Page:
The first of the Police Service of Northern Ireland’s new-style Local Policing Teams (LPTs) go live today, Monday August 24th, as part of a phased plan.
Superintendent David Moore, PSNI District Commander for Armagh City Banbridge and Craigavon District said: “The people of Armagh City, Banbridge and Craigavon District will have two LPTs, based in Lurgan and Armagh police stations, providing 24 hour cover to continue keeping local people safe right across the District.”
“These officers will be supported by four Neighbourhood Policing Teams (NPTs), based in Armagh, Mahon Road and Lurgan Police Stations. Their teams will be mobile and deployed to areas to deal with critical issues. Jointly their focus will remain on protecting people, preventing crime and detecting offenders through Policing with the Community,” said the Superintendent.
“All normal policing will carry on. We will patrol in vehicles and on foot, carry out searches, arrest criminals and the public will continue to see police on a daily basis. The reality is that nearly all policing services are delivered outside of stations,” he said.
ACC Stephen Martin, who is responsible for District Policing, said: “April 1st marked the beginning of the biggest transformation that policing in Northern Ireland has faced in recent years as a result of aligning with new Council structures combined with significant budget pressures when we moved from 7 Policing Districts to 11.
“As part of this restructure, we looked at ways the PSNI could continue to deliver on its priority of keeping people safe in the face of ongoing budget cuts and decreasing resources. As a result we developed a new model of policing to use our resources in the most efficient and effective way possible and decided to move away from the current mix of Response and Neighbourhood policing.
“Over recent months we have been working hard to establish Local Policing Teams (LPTs) and Neighbourhood Policing Teams (NPTs) in every District by October 1st.
“In order to meet this commitment we have begun a phased roll-out, which started today in Armagh City, Banbridge and Craigavon District. By October 1st there will be 26 LPTs across Northern Ireland working alongside locally based detectives. These teams will respond to calls, conduct investigations, and deal with community problems. They will provide advice and reassurance and spend time learning about what most affects communities in order to work with them to improve safety and quality of life. Individual officers will have geographic ownership of a particular area and will be expected to develop an in-depth local knowledge of that area and engage with civic leaders, clergy and local community groups to understand the needs of that community and how best to keep people safe.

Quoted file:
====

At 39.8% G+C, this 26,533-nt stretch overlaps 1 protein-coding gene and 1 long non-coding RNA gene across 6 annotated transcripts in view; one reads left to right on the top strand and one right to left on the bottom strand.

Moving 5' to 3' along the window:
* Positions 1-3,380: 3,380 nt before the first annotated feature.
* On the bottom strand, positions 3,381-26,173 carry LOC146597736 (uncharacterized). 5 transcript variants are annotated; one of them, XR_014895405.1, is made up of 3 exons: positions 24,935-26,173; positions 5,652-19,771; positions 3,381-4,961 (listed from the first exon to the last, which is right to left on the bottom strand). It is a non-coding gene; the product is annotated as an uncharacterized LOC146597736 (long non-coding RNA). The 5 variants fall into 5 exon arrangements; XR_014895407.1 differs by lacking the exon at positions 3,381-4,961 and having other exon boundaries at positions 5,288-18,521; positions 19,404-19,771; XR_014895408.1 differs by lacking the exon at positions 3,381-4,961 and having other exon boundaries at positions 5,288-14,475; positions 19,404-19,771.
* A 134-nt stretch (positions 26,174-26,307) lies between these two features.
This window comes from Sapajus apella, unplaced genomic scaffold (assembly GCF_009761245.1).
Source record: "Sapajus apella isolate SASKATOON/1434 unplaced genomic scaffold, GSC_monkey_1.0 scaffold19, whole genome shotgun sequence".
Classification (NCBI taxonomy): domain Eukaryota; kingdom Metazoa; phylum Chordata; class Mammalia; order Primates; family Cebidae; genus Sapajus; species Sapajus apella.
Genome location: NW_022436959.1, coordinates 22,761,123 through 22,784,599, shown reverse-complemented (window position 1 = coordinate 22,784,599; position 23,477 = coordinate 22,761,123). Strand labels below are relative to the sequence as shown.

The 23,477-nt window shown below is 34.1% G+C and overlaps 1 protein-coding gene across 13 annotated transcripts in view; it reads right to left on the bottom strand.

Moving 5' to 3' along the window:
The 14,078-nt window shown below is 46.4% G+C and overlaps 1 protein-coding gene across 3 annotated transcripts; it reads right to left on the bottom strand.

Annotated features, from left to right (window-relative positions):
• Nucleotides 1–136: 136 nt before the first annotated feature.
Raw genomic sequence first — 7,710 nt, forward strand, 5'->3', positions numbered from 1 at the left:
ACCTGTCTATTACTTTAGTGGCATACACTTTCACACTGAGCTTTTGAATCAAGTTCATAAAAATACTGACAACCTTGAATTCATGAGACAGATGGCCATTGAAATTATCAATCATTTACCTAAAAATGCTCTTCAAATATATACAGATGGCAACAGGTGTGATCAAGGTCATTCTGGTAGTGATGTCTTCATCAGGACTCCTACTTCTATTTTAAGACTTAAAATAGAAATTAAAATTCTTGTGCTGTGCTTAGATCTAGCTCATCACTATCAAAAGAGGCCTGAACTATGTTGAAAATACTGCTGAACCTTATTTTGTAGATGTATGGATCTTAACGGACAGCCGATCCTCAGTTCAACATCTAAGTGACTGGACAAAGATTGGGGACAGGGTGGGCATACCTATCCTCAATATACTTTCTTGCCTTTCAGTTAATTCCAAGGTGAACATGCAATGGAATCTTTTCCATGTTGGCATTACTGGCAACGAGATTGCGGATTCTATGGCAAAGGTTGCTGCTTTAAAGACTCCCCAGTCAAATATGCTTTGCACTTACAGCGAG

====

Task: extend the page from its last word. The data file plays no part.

“There will be 34 NPTs in Northern Ireland based in areas with higher levels of crime and deprivation and a number of other areas of rural isolation or particular policing need.
“They will provide an additional dedicated policing presence, reassurance and commitment to communities where it is most needed. Officers in these teams will be committed to building long term relationships, addressing complex anti-social behaviour problems, investigating local crime and helping communities resolve conflicts.
“We are also continuing to review the number of police stations we have and will update the community on any decisions made during this time of change. I would like to reassure the public that policing remains a 24 hour, seven days a week operation and we will be there at people’s time of need. We can be contacted 24 hours a day on either 101 or in an emergency via the 999 system.
“Fewer people are visiting or using police stations and officers are now engaging with their local communities in a variety of ways – from online reporting of non-emergency and hate crime, to interacting with local police on our local Facebook pages and Twitter feeds.
“Policing is changing but our policing purpose remains the same – keeping people safe is still our main priority and we will continue to do this by preventing harm, protecting the vulnerable and detecting offenders.”